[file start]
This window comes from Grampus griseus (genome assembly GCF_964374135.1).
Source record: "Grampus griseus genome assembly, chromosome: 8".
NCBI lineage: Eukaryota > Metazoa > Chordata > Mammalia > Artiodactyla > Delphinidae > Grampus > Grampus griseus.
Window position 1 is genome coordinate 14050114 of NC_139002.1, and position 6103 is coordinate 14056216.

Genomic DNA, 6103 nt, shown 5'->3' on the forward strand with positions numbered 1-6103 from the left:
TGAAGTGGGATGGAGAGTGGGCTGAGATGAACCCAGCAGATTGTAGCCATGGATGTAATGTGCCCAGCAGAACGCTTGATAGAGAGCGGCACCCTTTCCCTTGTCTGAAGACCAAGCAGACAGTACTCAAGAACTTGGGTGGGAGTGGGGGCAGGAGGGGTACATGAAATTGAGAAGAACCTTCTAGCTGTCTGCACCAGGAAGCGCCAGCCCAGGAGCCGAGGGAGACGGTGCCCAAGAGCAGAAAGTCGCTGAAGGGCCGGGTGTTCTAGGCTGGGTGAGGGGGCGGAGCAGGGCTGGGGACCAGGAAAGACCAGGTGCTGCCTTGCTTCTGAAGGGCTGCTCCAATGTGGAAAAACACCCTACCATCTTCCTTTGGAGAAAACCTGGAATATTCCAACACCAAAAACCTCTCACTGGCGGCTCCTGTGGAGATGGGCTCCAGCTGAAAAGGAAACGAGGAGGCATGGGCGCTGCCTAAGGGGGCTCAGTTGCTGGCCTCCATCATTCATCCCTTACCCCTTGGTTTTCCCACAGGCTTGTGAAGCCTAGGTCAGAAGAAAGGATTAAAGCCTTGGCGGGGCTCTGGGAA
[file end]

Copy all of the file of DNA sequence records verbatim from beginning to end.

This window comes from Grampus griseus (genome assembly GCF_964374135.1).
Source record: "Grampus griseus genome assembly, chromosome: 8".
NCBI lineage: Eukaryota > Metazoa > Chordata > Mammalia > Artiodactyla > Delphinidae > Grampus > Grampus griseus.
Window position 1 is genome coordinate 14050114 of NC_139002.1, and position 6103 is coordinate 14056216.

Genomic DNA, 6103 nt, shown 5'->3' on the forward strand with positions numbered 1-6103 from the left:
TGAAGTGGGATGGAGAGTGGGCTGAGATGAACCCAGCAGATTGTAGCCATGGATGTAATGTGCCCAGCAGAACGCTTGATAGAGAGCGGCACCCTTTCCCTTGTCTGAAGACCAAGCAGACAGTACTCAAGAACTTGGGTGGGAGTGGGGGCAGGAGGGGTACATGAAATTGAGAAGAACCTTCTAGCTGTCTGCACCAGGAAGCGCCAGCCCAGGAGCCGAGGGAGACGGTGCCCAAGAGCAGAAAGTCGCTGAAGGGCCGGGTGTTCTAGGCTGGGTGAGGGGGCGGAGCAGGGCTGGGGACCAGGAAAGACCAGGTGCTGCCTTGCTTCTGAAGGGCTGCTCCAATGTGGAAAAACACCCTACCATCTTCCTTTGGAGAAAACCTGGAATATTCCAACACCAAAAACCTCTCACTGGCGGCTCCTGTGGAGATGGGCTCCAGCTGAAAAGGAAACGAGGAGGCATGGGCGCTGCCTAAGGGGGCTCAGTTGCTGGCCTCCATCATTCATCCCTTACCCCTTGGTTTTCCCACAGGCTTGTGAAGCCTAGGTCAGAAGAAAGGATTAAAGCCTTGGCGGGGCTCTGGGAA